Everything about you -- the woman who had an affair with John Edwards, got pregnant and broke up his marriage -- the juicy, sexy scandal still gets attention. So, I'm focusing on you with my choreographer's eye, picturing what moves you can and should make.
Alas, this half-naked picture of you is a perfect example of how you are, I think, screwing yourself up. (Excuse the slang -- I'm not referring to your sex life. I mean you are tangling yourself, tying yourself in knots.)
"Rielle Hunter" whom you created, is achieving what I suspect you've been pursuing most of your life. But at 46 years old, I have to tell you, it's time for you to stop clutching the vision of yourself as a femme fatale.
Okay, I understand. Like me, and many other woman, you grew up wanting to be somebody.
I wrote a big, fat, truthful book titled -- "Somebody." In it, I dug into how we inherited that drive, that dream, the concept of being somebody, from our mother's, who inherited it from their mothers.
Okay, Rielle! You've managed to get the fame beam turned on. It's on you, and on your name. That you're a "wicked bitch" to some people who devour the scandalous stuff about you and John and his wife, is NOT important to me.
I sense that it doesn't bother you. It certainly made you a sort of celebrity.
I don't remember the name of the prostitute that was attached to Elliot Spitzer, or Tiger Wood's girl friends; I never did know the name of Governor Sanford's Brazilian lady that's still thrilling South Carolina scandal mongers. (Of course I know the names, the great stories of Sappho, Camille, and Madame Bovary, but that's art.)
Spitzer, Wood, Sanford and the other adulterous guys in the news are not art. And I was right there in the un-artistic, messy, sexy, midst of Sybil Burton versus Liz, Debbie Reynolds, Eddie Fisher, and Richard B's five other love affairs with ladies I met, whose names I can't recall.
Will people know who you are next year? Are you waiting for Elizabeth Edwards to die so you can be Mrs. John Edwards? I don't think so. You're practical. You know that you're too old to compete with the young beauties that John E's wandering eye may light upon.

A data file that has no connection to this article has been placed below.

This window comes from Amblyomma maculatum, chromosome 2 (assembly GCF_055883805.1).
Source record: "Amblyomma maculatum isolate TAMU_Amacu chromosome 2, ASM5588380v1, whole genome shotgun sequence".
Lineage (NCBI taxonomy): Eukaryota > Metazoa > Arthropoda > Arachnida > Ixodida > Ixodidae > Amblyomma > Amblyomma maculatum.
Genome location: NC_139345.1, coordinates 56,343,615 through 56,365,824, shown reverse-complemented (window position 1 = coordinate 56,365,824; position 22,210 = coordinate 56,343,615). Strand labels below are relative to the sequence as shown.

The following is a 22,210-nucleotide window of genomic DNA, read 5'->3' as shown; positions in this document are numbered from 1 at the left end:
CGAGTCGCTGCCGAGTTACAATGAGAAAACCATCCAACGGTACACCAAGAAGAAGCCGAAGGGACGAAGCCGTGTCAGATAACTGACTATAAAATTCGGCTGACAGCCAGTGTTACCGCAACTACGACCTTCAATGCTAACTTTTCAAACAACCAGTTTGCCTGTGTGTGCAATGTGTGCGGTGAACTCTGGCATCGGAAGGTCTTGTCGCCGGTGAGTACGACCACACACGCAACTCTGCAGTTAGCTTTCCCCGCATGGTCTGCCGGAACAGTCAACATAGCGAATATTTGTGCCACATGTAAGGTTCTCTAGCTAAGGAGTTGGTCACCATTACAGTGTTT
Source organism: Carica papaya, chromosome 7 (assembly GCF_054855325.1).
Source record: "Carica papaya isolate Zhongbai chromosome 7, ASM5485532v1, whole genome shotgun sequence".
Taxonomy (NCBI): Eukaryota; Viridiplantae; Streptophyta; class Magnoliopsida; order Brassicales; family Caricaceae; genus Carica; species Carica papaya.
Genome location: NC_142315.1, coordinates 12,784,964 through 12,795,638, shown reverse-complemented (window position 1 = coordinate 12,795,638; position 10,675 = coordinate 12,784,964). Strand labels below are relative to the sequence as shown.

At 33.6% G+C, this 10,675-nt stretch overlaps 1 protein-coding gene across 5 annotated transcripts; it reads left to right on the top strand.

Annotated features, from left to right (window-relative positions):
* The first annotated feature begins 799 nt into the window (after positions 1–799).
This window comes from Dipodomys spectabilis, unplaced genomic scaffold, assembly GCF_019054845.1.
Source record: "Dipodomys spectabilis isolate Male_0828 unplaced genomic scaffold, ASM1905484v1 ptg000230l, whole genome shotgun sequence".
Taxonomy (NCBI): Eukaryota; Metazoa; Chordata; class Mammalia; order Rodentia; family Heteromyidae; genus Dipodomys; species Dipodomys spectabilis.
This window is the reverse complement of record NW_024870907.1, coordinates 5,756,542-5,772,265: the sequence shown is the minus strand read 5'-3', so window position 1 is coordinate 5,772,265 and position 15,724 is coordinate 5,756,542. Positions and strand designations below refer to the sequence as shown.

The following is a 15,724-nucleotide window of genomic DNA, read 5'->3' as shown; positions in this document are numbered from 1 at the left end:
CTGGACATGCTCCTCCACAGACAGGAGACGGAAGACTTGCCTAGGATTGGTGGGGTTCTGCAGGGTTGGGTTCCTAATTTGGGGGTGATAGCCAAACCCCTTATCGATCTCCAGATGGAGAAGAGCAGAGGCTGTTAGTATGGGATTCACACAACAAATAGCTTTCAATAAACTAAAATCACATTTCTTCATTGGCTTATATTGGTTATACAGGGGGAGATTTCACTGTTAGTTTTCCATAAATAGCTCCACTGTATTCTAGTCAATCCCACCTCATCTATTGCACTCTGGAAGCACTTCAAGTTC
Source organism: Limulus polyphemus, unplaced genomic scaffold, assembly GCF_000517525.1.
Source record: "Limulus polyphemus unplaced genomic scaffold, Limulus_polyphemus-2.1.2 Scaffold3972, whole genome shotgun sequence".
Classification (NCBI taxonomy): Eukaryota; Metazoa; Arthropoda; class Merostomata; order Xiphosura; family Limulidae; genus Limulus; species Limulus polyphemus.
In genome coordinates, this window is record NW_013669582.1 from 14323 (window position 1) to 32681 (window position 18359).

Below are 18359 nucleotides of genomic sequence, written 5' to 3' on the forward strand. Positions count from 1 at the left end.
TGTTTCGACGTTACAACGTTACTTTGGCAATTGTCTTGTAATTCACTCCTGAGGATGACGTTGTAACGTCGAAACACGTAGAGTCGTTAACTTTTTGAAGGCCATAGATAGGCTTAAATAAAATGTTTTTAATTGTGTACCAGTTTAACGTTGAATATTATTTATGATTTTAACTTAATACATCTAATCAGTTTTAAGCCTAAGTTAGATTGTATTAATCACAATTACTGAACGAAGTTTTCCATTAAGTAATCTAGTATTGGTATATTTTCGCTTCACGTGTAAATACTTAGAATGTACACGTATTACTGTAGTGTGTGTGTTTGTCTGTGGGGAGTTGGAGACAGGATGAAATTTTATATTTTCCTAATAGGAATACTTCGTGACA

My choreographer's eye says you can still be somebody by being YOU.
(I wanted to be a prima ballerina, but wasn't, couldn't' be, but made myself into somebody, by going beyond that dream, and that's what I'm suggesting to you.)
You have creative ideas. You inspired a novelist and he wrote about you; you appeared in films; you produced a comedy, formed R. Hunter Films, then Midline Grove Productions and made videos. Business Week says you were one of the first to establish online video for marketing purposes, the first to exploit that venue for a political campaign.
Why not do a video with Elizabeth Edwards? Write a script and send it to her. The subject -- "What we (as women) do wrong; what we do right." Suggest to Elizabeth that she "tell you off." In the script, show her your reply. "I hear you and I will change."
Find a way to say you're no longer the girl who latched onto a needy (probably horny) John Edwards, when he was vulnerable, and he and you got you pregnant.
Elizabeth Edwards and Rielle Hunter -- that'll get you an audience. And re-launch you, and her. And Elizabeth wants people to hear her -- her story is her legacy and helps her face death.
You can build from there -- maybe script and produce other videos with other "wicked" women who are coming to terms with who they really are.
USE this headlined love affair. Sell it. Put on an fashionable, chic, lady-like outfit and take control of your image; pass on what "Being Somebody" meant to you, and it will touch us, affect all of us.